When I came forward as a survivor in 2016, I received similar comments from people from older generations, that this was just something that happens when you go to college or when you’re partying in high school. It was seen as an accepted cost of participating in weekend recreational activity, and that is absolutely unacceptable and leads to self-blame for victims, victim-blaming for people who aren’t survivors, and internalized rape culture.

Everyone who’s saying, “Why didn’t she come forward earlier? Why did she hold on to this for so long?” is really steeped in that rape culture, and doesn’t understand the cost of coming forward — for a survivor now, and the extraordinary circumstances under which Ms. Ford has had to come forward, and in the 1980s, when people would say, “Well, it’s not that big of a deal,” or, “That’s just boys being boys.”

Anna North

Some people have been saying that allegations about Kavanaugh’s actions in high school shouldn’t have bearing on his confirmation now. What’s your response to that?

Jess Davidson

His decision in [Garza v. Hargan, in which Kavanaugh argued that rather than allowing an unauthorized immigrant teenager to get an abortion while under federal care, the government could make her wait until she could be released to an immigration sponsor] shows that Judge Kavanaugh thinks that our decisions in our teenage years matter, and that people should be held accountable for them, and I believe that he should be held accountable for his actions as well.

The Supreme Court makes critical decisions for survivors who need access to birth control and abortion, which are health care that survivors need. We have cases under workplace harassment, Title IX, that could come to the Supreme Court over the next couple of years; and at the very least, for those decisions to be decided fairly, we can’t have people who have committed sexual violence sitting on the deciding court.

This is a slight departure but, I think, relevant and important: one in every four US voters is a survivor of sexual violence, and more than half know a survivor of sexual violence. To focus on the political expediency of getting a conservative on the Court is not a wise political choice, because survivors are watching. Survivors are paying attention to the actions that the Senate takes right now. And survivors will be turning out and voting.

Anna North

Now that Ford has come forward, what kind of support and response would you like to see for her as a survivor?

Jess Davidson

One of the things that was really striking and painful for me to read was that Ms. Ford felt that she had no other option other than to come forward, because of the way that her story was being changed or misrepresented. No survivor should ever have to come forward if it’s not unequivocally what they want to do for themselves. So I hope that the path forward is whatever Ms. Ford wants it to be. I hope that if she wants to testify, that she has the opportunity to, and I hope that if she wants to say, “I’ve said my piece and I would like to not be bothered,” that that will be respected. What’s most important to me is that Ms. Ford has the opportunity for healing and justice and redemption, however she defines it.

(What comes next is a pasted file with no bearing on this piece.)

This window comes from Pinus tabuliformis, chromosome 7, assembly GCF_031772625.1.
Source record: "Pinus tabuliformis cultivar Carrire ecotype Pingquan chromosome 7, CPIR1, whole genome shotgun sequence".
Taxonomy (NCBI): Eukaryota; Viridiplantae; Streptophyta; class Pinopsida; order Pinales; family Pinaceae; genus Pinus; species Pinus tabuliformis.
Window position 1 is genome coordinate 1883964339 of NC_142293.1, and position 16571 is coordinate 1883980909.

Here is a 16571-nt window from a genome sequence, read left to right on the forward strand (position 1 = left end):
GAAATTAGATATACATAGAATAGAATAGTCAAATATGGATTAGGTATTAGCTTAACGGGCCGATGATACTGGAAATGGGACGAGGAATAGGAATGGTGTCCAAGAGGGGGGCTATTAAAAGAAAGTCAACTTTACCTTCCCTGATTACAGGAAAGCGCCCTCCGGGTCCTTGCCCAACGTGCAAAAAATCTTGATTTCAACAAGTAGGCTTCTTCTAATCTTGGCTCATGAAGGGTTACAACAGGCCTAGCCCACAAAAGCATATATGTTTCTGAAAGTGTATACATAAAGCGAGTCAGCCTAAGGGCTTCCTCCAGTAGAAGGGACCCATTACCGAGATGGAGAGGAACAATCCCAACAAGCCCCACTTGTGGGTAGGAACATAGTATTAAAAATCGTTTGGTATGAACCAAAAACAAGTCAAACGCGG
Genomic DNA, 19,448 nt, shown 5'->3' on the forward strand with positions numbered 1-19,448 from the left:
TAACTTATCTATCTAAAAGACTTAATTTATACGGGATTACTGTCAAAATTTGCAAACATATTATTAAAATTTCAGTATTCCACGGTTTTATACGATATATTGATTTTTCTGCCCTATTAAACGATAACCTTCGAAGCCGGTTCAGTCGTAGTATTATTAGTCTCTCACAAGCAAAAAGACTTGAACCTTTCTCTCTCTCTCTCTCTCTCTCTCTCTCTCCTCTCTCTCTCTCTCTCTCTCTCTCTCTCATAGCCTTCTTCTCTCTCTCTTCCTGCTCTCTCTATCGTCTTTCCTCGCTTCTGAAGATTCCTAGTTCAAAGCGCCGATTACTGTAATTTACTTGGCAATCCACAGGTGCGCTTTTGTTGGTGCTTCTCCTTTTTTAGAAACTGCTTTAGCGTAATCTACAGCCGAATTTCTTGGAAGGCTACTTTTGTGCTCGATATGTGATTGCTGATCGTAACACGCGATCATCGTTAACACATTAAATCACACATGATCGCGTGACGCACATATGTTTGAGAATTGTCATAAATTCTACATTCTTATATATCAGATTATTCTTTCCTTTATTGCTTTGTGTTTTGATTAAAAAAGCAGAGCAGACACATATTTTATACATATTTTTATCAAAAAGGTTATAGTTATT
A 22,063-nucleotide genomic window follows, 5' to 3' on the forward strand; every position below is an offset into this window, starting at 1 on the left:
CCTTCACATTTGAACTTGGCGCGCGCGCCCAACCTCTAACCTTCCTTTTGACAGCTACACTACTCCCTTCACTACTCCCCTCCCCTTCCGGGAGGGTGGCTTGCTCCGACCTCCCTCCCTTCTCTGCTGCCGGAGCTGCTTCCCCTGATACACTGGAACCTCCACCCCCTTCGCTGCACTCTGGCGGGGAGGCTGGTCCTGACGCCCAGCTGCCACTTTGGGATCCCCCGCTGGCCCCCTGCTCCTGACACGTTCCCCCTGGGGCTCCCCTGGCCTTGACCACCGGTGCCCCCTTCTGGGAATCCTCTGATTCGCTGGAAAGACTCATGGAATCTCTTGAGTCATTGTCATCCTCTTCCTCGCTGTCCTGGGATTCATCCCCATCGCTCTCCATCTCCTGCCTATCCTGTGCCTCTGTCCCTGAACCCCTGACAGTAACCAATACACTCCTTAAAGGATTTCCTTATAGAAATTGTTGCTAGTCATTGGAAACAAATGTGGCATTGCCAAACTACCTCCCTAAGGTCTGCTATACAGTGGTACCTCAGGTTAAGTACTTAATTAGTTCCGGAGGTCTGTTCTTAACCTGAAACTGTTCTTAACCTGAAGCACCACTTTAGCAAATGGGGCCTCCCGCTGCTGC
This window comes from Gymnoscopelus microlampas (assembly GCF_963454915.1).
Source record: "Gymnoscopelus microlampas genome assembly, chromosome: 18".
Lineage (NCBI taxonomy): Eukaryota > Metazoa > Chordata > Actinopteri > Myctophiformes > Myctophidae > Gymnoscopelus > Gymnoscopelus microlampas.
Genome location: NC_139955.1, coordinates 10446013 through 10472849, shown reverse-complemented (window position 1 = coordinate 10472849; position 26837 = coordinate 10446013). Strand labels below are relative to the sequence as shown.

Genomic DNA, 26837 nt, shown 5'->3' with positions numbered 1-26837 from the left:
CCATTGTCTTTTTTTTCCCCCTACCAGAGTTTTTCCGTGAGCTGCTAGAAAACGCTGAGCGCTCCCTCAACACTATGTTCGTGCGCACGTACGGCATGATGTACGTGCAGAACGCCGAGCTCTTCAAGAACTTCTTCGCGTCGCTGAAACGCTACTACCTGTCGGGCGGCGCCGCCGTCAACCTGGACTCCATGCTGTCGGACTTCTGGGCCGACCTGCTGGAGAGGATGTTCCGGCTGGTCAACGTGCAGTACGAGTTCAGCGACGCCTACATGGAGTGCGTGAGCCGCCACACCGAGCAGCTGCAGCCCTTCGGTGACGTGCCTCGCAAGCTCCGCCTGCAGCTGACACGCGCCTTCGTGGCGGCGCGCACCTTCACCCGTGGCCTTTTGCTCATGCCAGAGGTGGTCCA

There is a way to take this seriously and to look into Judge Kavanaugh’s actions without putting an unfair burden on the survivor. For everybody who has said over the past year that they support the #MeToo movement, that they support survivors, that they want to make it safe for people to come forward, now is the time for them to put their money where their mouth is and show support by respecting her wishes, whatever they are.

Anna North

What is the best way to take this seriously without putting an unfair burden on Ford?

Jess Davidson

I can’t speculate on what options are being considered by senators. [There’s a] broader public responsibility here for people to call their senators and ask their senators to look into this, but to not call for Ms. Ford to be required to testify in Congress.

It’s really important that everyone in the American public thinks very carefully about what they’re saying on this issue and what they’re saying about Ms. Ford and her timing and whether or not they believe her, knowing that survivors are reading their words. They may not know that close people in their lives are survivors — their siblings, their mothers, their friends, their partners — and so every time anybody speaks about this issue, I hope that they speak like a survivor’s listening, because it’s very likely that they are.